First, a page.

Hospital chief hopes staff ‘not too disheartened’ with inspectors’ rating
- Credit: Archant
The trust that manages Hinchingbrooke Hospital has been rated as ‘requiring improvement’ by hospital inspectors.
A team from the Care Quality Commission (CQC) inspected all areas of the trust’s services at Hinchingbrooke including urgent and emergency care, medical care, surgery, critical care, maternity services, end of life care and outpatient services.
They also inspected urgent and emergency care and medicine at Peterborough City Hospital.
Concerns were raised about the amount of time patients were having to wait in emergency care at Hinchingbrooke.
The report also stated that the trust needed to take action to ensure medicines were stored, prescribed and administered appropriately.
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The North West Anglia NHS Foundation Trust was formed when Peterborough and Stamford NHS Foundation Trust acquired Hinchingbrooke Health Care NHS Trust on April 1 last year.
Inspectors said the hospital trust’s services were caring and responsive but said improvement was needed to ensure services were safe, effective and well-led.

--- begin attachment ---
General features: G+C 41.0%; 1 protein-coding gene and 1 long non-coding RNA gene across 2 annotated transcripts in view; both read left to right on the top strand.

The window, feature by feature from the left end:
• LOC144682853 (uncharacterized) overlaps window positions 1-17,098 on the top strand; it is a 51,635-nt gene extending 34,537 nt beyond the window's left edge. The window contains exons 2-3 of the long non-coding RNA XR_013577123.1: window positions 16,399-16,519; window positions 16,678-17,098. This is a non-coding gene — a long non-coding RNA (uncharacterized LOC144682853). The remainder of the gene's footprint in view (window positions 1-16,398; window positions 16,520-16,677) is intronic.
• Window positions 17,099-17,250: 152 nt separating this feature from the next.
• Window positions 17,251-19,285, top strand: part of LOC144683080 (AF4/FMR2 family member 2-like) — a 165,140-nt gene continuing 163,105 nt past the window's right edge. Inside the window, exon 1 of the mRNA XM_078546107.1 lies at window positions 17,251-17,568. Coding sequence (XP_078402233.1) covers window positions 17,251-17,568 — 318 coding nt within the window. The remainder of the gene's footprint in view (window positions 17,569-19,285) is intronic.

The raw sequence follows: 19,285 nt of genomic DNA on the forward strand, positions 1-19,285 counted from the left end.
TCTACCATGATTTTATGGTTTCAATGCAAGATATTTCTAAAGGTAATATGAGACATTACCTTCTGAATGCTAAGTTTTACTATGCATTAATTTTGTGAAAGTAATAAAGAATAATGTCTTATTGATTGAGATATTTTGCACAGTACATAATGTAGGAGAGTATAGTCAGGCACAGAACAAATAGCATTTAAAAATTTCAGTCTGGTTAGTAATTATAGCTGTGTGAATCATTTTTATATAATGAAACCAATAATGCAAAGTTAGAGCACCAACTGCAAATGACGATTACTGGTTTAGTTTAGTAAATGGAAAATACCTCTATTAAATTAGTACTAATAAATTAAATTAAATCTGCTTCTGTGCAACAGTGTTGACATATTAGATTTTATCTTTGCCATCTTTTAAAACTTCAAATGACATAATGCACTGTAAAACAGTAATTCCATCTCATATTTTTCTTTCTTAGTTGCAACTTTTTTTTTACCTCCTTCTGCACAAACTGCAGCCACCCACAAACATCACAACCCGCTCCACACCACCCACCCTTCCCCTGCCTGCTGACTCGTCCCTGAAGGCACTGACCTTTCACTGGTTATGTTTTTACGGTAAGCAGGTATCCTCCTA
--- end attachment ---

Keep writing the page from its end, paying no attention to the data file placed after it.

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Professor Ted Baker said: “Inspectors found the trust needed to ensure that systems for overseeing mandatory training for staff, safeguarding and its assessment of risks to patients were sufficiently robust. Consistent and reliable systems and processes needed to be in place to ensure there was better sharing and learning from incidents particularly with regard to surgery.
“We have reported our findings to the trust leadership, which knows what it must do to bring about further improvements and ensure it maintains any already made.”
Responding to the report, Caroline Walker, chief executive at the North West Anglia NHS Foundation Trust, which runs Peterborough City, Hinchingbrooke and Stamford Hospitals, said: “While being rated as ‘requires improvement’ by the CQC inspection team has come as a disappointment to our staff and to our board members, it is important that we reflect on it in the context that we are just 18 months post-merger.
“From feedback gained through other routes, we know we have come a long way in that time, but it is not possible to embed our recently-developed clinical strategy, nor new processes for the integration of cross-site teams in our service areas, within that timeframe.
“It’s important to note the report highlighted many areas of good practice, and I am also pleased to see an outstanding rating for the caring element of our end of life care service at Hinchingbrooke Hospital.
“I hope our staff will not be too disheartened by the overall outcome. They have already been working hard on some key actions put in place to address some of the issues highlighted by inspectors back in June.
“If the inspection team were to make a return visit to our hospitals this week, I am confident they would see significant improvements since our June inspection.”